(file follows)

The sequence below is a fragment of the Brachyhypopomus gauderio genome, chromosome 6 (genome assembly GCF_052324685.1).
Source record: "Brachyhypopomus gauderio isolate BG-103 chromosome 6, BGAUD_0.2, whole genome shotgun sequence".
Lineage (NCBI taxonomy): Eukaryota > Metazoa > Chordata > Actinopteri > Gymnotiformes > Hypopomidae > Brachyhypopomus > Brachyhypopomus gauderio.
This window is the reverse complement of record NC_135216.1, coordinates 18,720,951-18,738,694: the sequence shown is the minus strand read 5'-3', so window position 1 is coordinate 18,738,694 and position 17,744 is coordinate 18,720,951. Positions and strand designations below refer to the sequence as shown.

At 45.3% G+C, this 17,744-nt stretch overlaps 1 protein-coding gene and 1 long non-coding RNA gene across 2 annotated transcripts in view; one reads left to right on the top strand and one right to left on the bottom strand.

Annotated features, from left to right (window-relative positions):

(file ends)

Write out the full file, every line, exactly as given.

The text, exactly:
The sequence below is a fragment of the Brachyhypopomus gauderio genome, chromosome 6 (genome assembly GCF_052324685.1).
Source record: "Brachyhypopomus gauderio isolate BG-103 chromosome 6, BGAUD_0.2, whole genome shotgun sequence".
Lineage (NCBI taxonomy): Eukaryota > Metazoa > Chordata > Actinopteri > Gymnotiformes > Hypopomidae > Brachyhypopomus > Brachyhypopomus gauderio.
This window is the reverse complement of record NC_135216.1, coordinates 18,720,951-18,738,694: the sequence shown is the minus strand read 5'-3', so window position 1 is coordinate 18,738,694 and position 17,744 is coordinate 18,720,951. Positions and strand designations below refer to the sequence as shown.

At 45.3% G+C, this 17,744-nt stretch overlaps 1 protein-coding gene and 1 long non-coding RNA gene across 2 annotated transcripts in view; one reads left to right on the top strand and one right to left on the bottom strand.

Annotated features, from left to right (window-relative positions):